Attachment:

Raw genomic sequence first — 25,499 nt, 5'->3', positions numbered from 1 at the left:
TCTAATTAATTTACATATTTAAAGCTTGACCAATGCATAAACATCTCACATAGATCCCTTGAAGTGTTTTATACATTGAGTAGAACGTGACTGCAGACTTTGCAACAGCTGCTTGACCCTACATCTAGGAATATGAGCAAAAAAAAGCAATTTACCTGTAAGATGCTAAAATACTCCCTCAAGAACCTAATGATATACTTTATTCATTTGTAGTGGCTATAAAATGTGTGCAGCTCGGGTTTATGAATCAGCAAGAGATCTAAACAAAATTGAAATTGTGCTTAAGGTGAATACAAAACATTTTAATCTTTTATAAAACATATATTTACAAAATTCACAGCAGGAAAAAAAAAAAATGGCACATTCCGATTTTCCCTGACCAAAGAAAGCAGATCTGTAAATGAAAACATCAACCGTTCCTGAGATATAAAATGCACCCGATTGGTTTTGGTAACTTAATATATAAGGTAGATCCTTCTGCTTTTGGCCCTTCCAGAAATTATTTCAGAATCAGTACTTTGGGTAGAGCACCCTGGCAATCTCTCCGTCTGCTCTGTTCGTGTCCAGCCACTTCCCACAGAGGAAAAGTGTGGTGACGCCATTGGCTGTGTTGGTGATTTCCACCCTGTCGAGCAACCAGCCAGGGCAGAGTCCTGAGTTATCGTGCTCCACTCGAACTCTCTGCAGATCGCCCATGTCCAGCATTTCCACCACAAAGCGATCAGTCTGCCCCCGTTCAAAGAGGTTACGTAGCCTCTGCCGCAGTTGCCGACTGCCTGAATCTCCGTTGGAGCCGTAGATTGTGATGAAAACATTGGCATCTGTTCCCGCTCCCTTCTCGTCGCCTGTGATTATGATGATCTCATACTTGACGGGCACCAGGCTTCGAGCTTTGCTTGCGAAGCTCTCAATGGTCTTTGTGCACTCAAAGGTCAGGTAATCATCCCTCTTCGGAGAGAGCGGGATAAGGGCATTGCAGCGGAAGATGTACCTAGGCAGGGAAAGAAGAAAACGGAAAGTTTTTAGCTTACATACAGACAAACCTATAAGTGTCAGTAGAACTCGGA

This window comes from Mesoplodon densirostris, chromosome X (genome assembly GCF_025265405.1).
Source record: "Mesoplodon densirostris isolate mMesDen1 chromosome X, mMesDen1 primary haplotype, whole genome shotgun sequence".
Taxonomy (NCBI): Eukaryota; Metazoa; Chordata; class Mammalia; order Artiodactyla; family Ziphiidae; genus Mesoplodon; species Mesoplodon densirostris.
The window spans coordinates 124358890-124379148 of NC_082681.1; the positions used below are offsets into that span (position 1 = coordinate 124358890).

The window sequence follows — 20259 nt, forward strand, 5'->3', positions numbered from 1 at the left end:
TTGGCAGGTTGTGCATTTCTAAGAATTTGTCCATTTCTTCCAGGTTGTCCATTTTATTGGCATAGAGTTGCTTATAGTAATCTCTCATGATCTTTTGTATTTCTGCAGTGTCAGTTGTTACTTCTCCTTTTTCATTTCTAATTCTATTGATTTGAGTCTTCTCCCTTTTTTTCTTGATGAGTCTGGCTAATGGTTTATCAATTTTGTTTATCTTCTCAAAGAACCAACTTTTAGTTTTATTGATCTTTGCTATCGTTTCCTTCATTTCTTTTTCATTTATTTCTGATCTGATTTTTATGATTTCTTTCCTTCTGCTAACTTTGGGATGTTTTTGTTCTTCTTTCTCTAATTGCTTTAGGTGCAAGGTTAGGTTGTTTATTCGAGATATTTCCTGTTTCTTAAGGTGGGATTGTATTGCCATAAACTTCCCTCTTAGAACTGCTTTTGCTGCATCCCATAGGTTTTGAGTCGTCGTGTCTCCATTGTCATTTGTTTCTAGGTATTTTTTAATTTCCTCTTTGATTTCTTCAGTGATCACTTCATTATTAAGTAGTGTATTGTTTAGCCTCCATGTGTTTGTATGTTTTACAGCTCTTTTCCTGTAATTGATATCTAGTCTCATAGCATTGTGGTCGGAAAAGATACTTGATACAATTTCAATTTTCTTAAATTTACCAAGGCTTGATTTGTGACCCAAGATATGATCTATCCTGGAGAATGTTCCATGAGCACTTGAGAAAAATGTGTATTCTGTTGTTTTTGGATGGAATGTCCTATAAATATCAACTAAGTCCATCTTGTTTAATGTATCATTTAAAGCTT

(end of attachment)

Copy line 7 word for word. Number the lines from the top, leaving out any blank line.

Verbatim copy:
The window sequence follows — 20259 nt, forward strand, 5'->3', positions numbered from 1 at the left end: